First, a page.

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Cockatoo memento mori

Cockatoo (image credit: http://thegraphicsfairy.com/vintage-clip-art-cockatoo-engraving-natural-history/)

Grandmother Mary once had a canary (or so it was said at the zoo)
though I was distracted, nay, even attracted by large piles of elephant poo.
It wasn’t the smell — this much I could tell — that drew my attention to these,
nor even the texture or neat architecture occasioning all my unease
but the terrible sight which ramped up my fright: a gaunt yellow-grey cockatoo!
The song that it sung as it strode up the dung was turning the air somewhat blue!

“Grandmother Mary once had a canary!” it trilled, but with four-letter words.
The bulk of the song was equally strong — it even appalled other birds.
The story it told in language so bold concerned sweet Grandmother Mary:
the bird did insist, “She’s a mad scientist and, me, I was once her canary!
She fed me oceans of foul-smelling potions to turn me from fair looks to foul.
Convinced, the old meanie, that she was Athene, she tried to change me to an owl!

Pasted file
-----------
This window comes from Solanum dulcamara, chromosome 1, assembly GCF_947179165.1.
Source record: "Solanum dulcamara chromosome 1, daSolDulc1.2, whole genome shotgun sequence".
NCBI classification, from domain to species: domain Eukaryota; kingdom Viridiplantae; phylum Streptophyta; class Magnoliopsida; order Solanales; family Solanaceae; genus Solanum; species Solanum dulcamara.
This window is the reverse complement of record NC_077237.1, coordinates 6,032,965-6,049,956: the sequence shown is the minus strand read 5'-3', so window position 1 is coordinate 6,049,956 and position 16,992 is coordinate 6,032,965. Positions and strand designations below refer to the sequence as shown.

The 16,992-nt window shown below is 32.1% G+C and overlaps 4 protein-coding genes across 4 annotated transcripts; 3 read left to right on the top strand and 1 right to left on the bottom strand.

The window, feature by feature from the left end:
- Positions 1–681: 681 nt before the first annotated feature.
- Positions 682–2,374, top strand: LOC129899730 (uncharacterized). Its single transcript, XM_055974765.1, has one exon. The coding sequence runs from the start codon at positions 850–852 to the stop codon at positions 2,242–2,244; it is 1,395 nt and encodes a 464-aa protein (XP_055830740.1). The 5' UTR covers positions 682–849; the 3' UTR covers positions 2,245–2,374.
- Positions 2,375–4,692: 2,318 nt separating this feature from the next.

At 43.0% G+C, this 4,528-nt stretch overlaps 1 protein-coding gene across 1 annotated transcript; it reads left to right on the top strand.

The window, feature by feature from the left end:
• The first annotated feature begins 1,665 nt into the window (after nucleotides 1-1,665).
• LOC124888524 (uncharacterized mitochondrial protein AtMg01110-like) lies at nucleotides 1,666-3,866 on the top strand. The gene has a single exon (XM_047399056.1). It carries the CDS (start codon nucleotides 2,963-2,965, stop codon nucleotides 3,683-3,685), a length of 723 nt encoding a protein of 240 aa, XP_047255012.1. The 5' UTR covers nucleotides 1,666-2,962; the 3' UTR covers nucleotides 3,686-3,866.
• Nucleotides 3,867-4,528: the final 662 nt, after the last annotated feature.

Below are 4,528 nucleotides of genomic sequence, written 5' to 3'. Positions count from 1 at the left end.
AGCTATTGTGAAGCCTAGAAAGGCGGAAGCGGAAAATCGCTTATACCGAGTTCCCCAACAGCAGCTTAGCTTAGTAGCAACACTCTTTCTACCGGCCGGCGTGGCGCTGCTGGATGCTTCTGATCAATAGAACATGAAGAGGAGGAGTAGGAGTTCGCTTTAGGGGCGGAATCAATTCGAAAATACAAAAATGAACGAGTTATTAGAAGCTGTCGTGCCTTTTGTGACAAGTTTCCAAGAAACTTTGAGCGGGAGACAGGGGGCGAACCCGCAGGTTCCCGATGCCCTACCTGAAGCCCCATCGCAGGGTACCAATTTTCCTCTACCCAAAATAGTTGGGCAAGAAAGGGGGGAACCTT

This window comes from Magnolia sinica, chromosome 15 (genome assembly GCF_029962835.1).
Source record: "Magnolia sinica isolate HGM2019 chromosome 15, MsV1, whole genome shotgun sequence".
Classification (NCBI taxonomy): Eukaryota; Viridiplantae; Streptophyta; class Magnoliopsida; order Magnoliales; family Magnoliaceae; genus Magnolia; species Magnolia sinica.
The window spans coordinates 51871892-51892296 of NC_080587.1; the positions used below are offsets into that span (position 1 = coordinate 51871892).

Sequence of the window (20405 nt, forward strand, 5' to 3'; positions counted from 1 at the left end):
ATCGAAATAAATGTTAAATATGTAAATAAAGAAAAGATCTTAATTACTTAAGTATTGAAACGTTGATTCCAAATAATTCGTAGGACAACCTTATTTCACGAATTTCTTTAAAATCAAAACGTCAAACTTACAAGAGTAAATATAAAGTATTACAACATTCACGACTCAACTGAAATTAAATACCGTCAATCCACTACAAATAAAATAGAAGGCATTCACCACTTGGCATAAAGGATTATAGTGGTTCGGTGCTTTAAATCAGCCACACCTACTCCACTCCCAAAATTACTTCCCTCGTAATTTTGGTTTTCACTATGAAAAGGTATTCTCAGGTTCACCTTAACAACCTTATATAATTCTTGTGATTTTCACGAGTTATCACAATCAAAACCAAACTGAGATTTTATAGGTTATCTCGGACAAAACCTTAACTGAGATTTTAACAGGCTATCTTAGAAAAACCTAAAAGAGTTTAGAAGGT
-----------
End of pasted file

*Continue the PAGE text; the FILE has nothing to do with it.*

She got it quite wrong,” or so went its song, “mistaking Birds Custard for glue —
for Grandmother Mary ate something real scary — and turned into elephant poo!

Old Gran we interred, as advised by the bird, soon after its heart-rending story.
It raves this sad song on her grave all day long: a cockatoo memento mori.


Doggerel inspired by the first line of the parody of the Scottish Cock o’ the North song and dance tune. One of the many bawdy versions includes these lines:

Aunty Mary had a canary up the leg of her drawers
When she farted it departed to a round of applause.

It is possible to sing my lines to Cock o’ the North — just — but you many need to take it at a funereal pace and possibly pop it into the minor key